At the foot of one of Da Nang&’s Marble Mountains, women with rice hats walk around selling souvenirs. A lift takes tourists to the top, where on one side they look out over the countryside of central Vietnam and on the other, the South China Sea.

In 1968, David Edward Clark was camped behind these mountains, but then it was impossible to climb them, the 66-year-old says. Anyone doing so would be a sitting duck for the Vietcong camped nearby. “We even had the rule that you would never leave the camp without a gun,” says Clark. “So I walked around with an M16 all day. And I put that thing in the face of every Vietnamese I encountered — men, women and children. I wanted them to be scared of me.  That would give me a bigger chance to survive.”

Forty years later Clark came back to Vietnam, this time not to fight communists but to build a new life. Clark is one of about 100 American veterans, maybe more, who have established themselves in Vietnam. Many of them live in and around Da Nang, the city where the USA had its busiest military airfield during the war and where the first American troops arrived in 1965.

Back in the USA, after the war, not a day went by without thinking of Vietnam, says Clark, who hides his eyes behind a big pair of sunglasses. “I often woke up, bathing in sweat. I saw people when they weren’t there. Once I got up in the middle of the night, planning to place ambushes around my house, because I thought the Vietcong were coming to get me. The only way I could escape from these memories was by getting drunk. So I drank way, way too much.”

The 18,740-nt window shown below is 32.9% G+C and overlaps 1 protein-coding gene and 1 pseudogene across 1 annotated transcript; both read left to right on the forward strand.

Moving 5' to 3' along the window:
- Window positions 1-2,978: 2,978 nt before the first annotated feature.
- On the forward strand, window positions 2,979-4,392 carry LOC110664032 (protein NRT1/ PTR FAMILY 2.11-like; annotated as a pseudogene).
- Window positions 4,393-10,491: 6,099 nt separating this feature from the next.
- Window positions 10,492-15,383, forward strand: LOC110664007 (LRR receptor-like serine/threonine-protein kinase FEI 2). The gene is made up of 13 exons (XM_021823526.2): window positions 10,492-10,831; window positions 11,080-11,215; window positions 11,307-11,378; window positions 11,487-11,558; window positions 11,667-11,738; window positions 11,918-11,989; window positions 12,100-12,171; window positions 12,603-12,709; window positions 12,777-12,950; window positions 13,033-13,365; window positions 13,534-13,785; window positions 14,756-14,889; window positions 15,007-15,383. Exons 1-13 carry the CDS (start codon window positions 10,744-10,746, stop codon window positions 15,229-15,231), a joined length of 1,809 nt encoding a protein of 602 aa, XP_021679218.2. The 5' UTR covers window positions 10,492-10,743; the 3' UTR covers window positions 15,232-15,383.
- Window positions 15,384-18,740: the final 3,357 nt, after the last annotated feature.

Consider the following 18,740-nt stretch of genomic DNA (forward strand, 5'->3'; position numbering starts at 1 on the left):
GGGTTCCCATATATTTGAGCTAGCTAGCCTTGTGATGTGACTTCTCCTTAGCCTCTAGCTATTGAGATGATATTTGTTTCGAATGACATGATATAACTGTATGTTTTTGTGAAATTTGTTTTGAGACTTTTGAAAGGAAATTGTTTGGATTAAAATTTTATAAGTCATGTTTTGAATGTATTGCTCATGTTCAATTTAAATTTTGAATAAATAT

In 2007, Clark finally managed to take a step back. For this he had go back to the mountain that separated his platoon from the enemy and for the first time in his life he climbed all the way up. “On the top I had a feeling of peace I never had before. There were no more bombs, there was no more fighting, no more jet fighters flying over. Then I realised the war is over.” It&’s estimated that tens of thousands of veterans have returned to Vietnam since the 1990s, mostly for short visits to the places where they once served. Decades after the fall of Saigon (now Ho Chi Minh City) many former soldiers still wonder why they were fighting. 

That goes for Richard Parker, also 66, who says he “lost the plot” after Vietnam, and for 20 years led a life of alcohol, drugs and sex. “I was a vagabond who worked in restaurants and who went from town to town. It didn’t matter to me if I was dead or alive,” he says. Memories of destruction and death in Vietnam continuously haunted him. “I was so heavily brainwashed that before I went to war I wanted to kill Communists. But when I left Vietnam, I loved the people there,” he says. “How were they dangerous? The only thing they wanted to do was grow rice and make babies.”

For many years Parker suffered from post-traumatic stress disorder, a disease that today affects 11 per cent of Vietnam veterans. Tens of thousands have committed suicide. For Parker the only way to put his demons to rest was to return to Vietnam. He says, “Here I found, more or less, peace with myself. Sometimes I go to a place where we used to fight. What was chaos and destruction at the time, is now a hopeful place full of life.”

Another veteran, Larry Vetter works for Child of War Vietnam, a website that aims to tell people about the legacy of the Vietnam War. Both American and Vietnamese flags hang in his spacious house. Above the sofa there is a wedding portrait — this summer, the 73-year-old married his Vietnamese girlfriend, Doan Ha. When Vetter came to Da Nang in November 2012 he only intended to stay three months to help a family care for two sick boys apparently suffering from the effects of Agent Orange, a chemical herbicide used by the USA military to kill trees and shrubs, which is still causing cancer, deformities and paralysis today.